Economic Crisis Creates New Face of Bankruptcy

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Allmand Law has watched the face of bankruptcy change from lower-income to more middle-class as the economic recession continues. But the irony of this change is that many middle-class debtors find themselves stunned by changed financial circumstances and are reluctant to file a necessary bankruptcy, according to Allmand Law’s managing partner Reed Allmand.

Helping good people get a fresh start.

Helping good people get a fresh start.

Allmand Law has watched the face of bankruptcy change from lower-income to more middle-class as the economic recession continues. But the irony of this change is that many middle-class debtors find themselves stunned by changed financial circumstances and are reluctant to file a necessary bankruptcy, according to Allmand Law’s managing partner Reed Allmand.

“What we’re seeing right now is an influx of debtors who are at the midpoint of their lives and have never experienced serious financial hardship before. Now they are facing long-term unemployment and bleak economic prospects because of the general downturn in the economy,” Allmand says.

According to Allmand, the new face of bankruptcy is usually:
Middle-Class: They have college degrees and have been fully employed prior to the recession. These bankruptcy filers are surprised by the change in their financial circumstances and even more surprised when that change lasts for a year or more.

High Debt, Few Assets: While the housing boom flooded the nation with cash, it also inundated it with debt. According to the Federal Reserve’s July 2011 report, the average American household has over $15,000 in credit card debt. Houses, which some middle-class Americans buy as a way to build wealth, are now strangling some debtors because they are worth significantly less than the mortgages on them. Many debtors seeking the assistance of Allmand Law to file bankruptcy have housing debt which dwarfs the actual value of their property, according to Allmand.

Forced To Downsize: After a year or two of looking for employment or facing underemployment, some debtors seeking the assistance of Allmand Law are desperate to downsize both their debts and lifestyle. Filing bankruptcy gives them an opportunity to surrender pricey property and discharge unsecured debts which they can’t pay. For many of these bankruptcy debtors, the opportunity to downsize brings both financial and psychological relief.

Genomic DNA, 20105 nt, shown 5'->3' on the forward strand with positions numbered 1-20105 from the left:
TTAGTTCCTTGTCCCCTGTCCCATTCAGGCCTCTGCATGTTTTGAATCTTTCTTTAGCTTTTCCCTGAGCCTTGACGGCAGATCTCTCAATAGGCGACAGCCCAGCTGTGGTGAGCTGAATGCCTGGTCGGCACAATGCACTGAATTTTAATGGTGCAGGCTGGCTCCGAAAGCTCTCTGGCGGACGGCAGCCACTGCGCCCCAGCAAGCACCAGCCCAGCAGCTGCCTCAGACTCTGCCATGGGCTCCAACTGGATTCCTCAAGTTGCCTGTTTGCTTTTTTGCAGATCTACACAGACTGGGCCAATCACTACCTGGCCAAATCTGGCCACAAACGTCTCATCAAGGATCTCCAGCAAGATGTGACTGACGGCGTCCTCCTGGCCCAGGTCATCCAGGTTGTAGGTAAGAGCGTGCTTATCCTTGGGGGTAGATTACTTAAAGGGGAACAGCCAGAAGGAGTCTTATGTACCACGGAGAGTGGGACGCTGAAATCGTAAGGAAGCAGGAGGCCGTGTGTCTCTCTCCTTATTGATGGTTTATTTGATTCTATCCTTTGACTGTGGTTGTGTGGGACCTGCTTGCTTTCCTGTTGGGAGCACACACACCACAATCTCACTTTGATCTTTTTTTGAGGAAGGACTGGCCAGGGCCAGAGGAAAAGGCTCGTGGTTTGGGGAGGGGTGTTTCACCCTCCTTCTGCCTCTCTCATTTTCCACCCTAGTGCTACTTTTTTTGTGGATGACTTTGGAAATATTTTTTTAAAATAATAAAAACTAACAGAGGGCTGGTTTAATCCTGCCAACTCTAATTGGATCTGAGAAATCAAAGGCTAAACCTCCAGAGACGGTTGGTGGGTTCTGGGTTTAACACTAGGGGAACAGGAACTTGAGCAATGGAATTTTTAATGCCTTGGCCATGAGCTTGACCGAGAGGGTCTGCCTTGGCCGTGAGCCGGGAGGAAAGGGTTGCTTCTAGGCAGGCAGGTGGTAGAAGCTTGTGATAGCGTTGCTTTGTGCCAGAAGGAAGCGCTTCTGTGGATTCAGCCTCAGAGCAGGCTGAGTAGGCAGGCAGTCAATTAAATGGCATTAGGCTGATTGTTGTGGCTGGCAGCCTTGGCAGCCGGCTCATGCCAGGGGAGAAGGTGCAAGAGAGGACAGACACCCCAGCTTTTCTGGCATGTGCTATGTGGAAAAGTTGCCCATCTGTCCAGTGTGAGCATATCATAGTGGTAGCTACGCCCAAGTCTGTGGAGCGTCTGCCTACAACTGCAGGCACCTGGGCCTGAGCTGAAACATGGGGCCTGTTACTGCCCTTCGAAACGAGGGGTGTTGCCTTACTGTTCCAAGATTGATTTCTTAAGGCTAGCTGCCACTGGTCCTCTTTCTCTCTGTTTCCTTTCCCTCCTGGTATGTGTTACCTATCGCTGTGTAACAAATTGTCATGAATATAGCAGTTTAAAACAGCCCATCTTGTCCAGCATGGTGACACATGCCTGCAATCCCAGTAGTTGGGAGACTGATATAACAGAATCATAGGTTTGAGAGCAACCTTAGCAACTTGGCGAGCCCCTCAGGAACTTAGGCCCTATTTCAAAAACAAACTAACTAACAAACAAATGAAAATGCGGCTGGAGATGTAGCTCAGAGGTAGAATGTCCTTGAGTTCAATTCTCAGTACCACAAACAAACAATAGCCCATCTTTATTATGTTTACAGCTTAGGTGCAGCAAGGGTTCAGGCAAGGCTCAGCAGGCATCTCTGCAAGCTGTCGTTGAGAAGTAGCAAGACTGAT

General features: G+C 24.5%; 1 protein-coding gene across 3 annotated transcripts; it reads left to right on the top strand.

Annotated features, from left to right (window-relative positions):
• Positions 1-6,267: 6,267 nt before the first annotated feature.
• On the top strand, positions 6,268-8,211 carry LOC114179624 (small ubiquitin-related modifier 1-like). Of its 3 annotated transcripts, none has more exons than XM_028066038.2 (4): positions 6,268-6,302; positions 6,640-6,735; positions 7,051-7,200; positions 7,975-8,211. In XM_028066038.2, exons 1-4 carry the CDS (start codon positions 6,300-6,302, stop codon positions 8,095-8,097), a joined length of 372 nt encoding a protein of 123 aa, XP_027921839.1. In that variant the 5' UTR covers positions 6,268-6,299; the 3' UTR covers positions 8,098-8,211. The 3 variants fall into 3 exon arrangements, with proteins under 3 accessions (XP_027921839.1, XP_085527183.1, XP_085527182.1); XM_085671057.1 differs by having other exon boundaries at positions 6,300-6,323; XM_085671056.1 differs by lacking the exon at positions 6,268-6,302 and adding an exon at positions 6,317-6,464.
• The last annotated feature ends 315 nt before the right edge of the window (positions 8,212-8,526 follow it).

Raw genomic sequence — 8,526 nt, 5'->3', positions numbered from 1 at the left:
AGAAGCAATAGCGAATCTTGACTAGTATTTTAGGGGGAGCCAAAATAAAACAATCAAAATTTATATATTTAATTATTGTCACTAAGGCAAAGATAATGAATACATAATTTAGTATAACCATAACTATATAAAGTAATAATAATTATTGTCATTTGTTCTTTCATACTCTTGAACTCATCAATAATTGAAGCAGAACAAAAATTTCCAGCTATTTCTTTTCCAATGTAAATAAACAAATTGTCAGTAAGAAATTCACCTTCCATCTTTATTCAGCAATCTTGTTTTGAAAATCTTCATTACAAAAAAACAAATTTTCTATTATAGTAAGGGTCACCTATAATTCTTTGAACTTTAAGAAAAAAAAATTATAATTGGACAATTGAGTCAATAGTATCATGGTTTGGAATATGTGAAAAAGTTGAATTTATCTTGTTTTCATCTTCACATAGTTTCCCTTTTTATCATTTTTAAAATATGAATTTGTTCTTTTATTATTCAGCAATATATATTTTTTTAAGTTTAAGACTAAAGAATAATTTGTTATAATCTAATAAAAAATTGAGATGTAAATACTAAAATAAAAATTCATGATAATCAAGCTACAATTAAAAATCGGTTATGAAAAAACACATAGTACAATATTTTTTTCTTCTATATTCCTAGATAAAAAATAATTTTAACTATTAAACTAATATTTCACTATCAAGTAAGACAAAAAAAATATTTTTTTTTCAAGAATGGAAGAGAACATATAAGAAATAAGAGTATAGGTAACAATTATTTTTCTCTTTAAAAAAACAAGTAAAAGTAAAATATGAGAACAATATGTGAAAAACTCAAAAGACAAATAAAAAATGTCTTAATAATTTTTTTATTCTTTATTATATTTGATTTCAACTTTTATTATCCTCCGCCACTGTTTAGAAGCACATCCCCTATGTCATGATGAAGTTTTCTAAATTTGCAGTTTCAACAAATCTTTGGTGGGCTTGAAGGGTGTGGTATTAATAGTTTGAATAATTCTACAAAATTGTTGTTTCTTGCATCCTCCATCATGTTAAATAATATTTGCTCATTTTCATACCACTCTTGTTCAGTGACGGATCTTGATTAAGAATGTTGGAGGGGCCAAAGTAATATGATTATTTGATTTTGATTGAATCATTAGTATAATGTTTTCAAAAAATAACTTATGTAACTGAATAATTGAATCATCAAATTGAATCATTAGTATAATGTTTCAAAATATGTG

“One debtor’s comment is particularly memorable. After signing the documents to file bankruptcy, she turned to us on the verge of tears and said that filing bankruptcy was like lifting 15 pounds of worry off her shoulders,” Allmand says.

Reluctant Debtors: While popular culture sometimes paints bankruptcy filers as either low-earning “slackers” who overspent or high-rollers who took one too many risks, Allmand insists that the new face of bankruptcy is the debtor who is reluctant to file.

“They want to pay their debts. They want to pay their debts so badly that many place themselves at risk by liquidating retirement accounts, dropping health insurance or even paying credit cards instead of their mortgage. That’s a mistake; but that’s just how desperate they are to avoid bankruptcy,” Allmand says.

Reed Allmand is Board Certified in Consumer Bankruptcy by the Texas Board of Legal Specialization, the managing partner of the law firm Allmand Law and NACBA’s State Chair for the Northern District of Texas. He has been practicing bankruptcy law for nearly 10 years and has handled more than 3,000 bankruptcy filings. Allmand has appeared on “Money for Breakfast” on Fox Business News and is the author of “The Truth about Bankruptcy.” To speak with Mr. Allmand or to schedule an interview, please call (214) 265-0123.

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Tiffany Denlinger
Allmand Law Firm
214.265.0123
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